WATERFORD, Mich. – Jeff Monfils only played with the Metro Jets for the first half of the 2012-13 North American 3 Hockey League season, but grabbed enough attention from college hockey scouts during that time and with the Cleveland Jr. Lumberjacks that he’s off to play for Niagara University’s ACHA Division I team this fall.
Monfils, a 20-year forward from Washington, came to the Jets in a trade with Cleveland last August before going back to the Jr. Lumberjacks this past January in a deal for forward Brad Hepler.
With the Jets, Monfils tallied nine goals and 24 points in 27 games before adding another nine points in 16 games in Cleveland.
In committing to Niagara, located in the Buffalo, N.Y., suburb of Lewiston, Monfils is doing what both the Metro and Cleveland organizations stress to their players – play well enough and perform well in the classroom and opportunities will present themselves.
“My first season with Cleveland in 2011-12, NU had contacted me and I became very interested in the school and the hockey program,” said Monfils. “This past season was huge for me because I still was unsure of where I was going to be attending college. It was my No. 1 priority this past season to get a college opportunity."
Monfils said that his 27-game stint in his home state helped push his game to a new level and he has Metro coach Jason Cirone to thank.
“Jason did a lot for my development,” Monfils explained. “He taught me that every time I step on the ice, I'm working for a college scholarship. He said that every time you step on the ice there is $80,000 on the line, referring to how much college is for four years.”
Now that he’s off to Niagara to play for the Purple Eagles, Monfils has done his research to see what he’s getting into and could not be more excited.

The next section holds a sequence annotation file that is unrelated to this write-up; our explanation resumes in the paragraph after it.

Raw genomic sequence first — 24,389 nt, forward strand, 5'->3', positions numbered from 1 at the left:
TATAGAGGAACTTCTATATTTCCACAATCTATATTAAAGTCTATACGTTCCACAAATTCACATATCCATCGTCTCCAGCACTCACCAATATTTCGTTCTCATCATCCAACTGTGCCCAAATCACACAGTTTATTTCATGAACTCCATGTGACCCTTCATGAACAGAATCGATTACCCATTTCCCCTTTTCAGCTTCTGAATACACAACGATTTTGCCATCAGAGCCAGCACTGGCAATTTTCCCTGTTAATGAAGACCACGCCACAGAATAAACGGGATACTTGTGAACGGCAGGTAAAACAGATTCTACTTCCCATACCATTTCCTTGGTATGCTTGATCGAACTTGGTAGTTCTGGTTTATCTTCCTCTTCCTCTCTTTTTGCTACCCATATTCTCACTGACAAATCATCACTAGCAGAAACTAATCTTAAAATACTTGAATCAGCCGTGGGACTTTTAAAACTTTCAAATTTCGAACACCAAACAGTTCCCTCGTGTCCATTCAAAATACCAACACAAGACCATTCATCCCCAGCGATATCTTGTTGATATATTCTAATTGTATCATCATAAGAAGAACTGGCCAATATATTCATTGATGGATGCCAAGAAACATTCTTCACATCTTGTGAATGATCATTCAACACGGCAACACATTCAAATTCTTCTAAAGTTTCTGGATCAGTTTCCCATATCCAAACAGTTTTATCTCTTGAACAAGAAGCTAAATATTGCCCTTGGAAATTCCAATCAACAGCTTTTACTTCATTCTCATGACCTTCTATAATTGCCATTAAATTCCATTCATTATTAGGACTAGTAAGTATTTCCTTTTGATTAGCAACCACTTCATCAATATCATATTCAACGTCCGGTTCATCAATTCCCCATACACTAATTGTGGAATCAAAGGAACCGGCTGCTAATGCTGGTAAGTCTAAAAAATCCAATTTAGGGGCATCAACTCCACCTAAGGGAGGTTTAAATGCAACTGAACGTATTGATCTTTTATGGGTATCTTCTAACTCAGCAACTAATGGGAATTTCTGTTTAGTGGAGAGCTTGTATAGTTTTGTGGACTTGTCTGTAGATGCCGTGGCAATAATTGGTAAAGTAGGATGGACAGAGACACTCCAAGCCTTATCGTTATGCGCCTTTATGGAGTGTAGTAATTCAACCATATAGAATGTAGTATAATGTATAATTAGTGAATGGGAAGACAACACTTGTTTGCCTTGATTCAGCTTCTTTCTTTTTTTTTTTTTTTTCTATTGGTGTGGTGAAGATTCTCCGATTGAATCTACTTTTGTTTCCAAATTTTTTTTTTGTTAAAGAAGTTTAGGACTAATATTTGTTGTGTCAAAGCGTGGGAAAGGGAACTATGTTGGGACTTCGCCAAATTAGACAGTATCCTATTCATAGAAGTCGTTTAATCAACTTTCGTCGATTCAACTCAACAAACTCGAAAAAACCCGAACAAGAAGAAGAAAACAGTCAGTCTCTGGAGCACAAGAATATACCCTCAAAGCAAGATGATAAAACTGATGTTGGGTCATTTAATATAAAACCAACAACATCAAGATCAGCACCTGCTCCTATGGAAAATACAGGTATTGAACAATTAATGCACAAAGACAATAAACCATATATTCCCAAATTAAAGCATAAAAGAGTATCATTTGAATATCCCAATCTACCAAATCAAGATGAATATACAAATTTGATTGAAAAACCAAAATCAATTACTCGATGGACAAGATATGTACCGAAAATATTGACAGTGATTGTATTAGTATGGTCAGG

”Niagara is a very great business school and its education, business, hospitality and science departments are among national leaders," said Monfils. "The hockey program is pretty big there, too (with an NCAA Division I program that was nationally-ranked last season). They have a multimillion-dollar ice rink that is located on campus which is nice and they have a rigorous off-ice program.
“I think the part of my game that is college-ready is my work ethic. I’ve had to work for everything – nothing was ever handed to me. I never quit. I’m not afraid to muck it up in the corners as well as rip a shot from anywhere on the ice. I like to shoot, as well as finding the open man. I love passing and making plays. I also feel that my play in the faceoff circle is college-ready with winning draws. The parts that need to be improved are my speed and I have to work on hitting the net. I tend to go high and hard a little too much. I am going to improve this by working on running and speed and agility, working hard on my legs and exploding from a standstill position. I have been working on hitting the net a lot more by just shooting down in my basement.”
And in advancing up the hockey ladder, Monfils shows a humble side with a long list of people to thank.
“I would thank first my dad and mom because without them, I wouldn't be where I’m at today,” said Monfils. “They taught me that nothing is handed to you in life and you have to work for what you want. Also, I would like to thank my high school coach, Dave Koons. I played under him for three years at Dakota High School and he really taught me a lot of things about the game. He was one of the best coaches I have had and he takes a huge part in getting me to where I am at today. I would also like to thank Jason as well as the Cleveland coaching staff, Bob Jacobson and Jason Dickey. They helped develop me at the junior level and what it takes to play day in and day out.”
At Niagara, Monfils’ outlook is simple.
“I expect nothing less than a national championship next year at Niagara,” said Monfils. “I believe we will have the talent to make the goal possible.”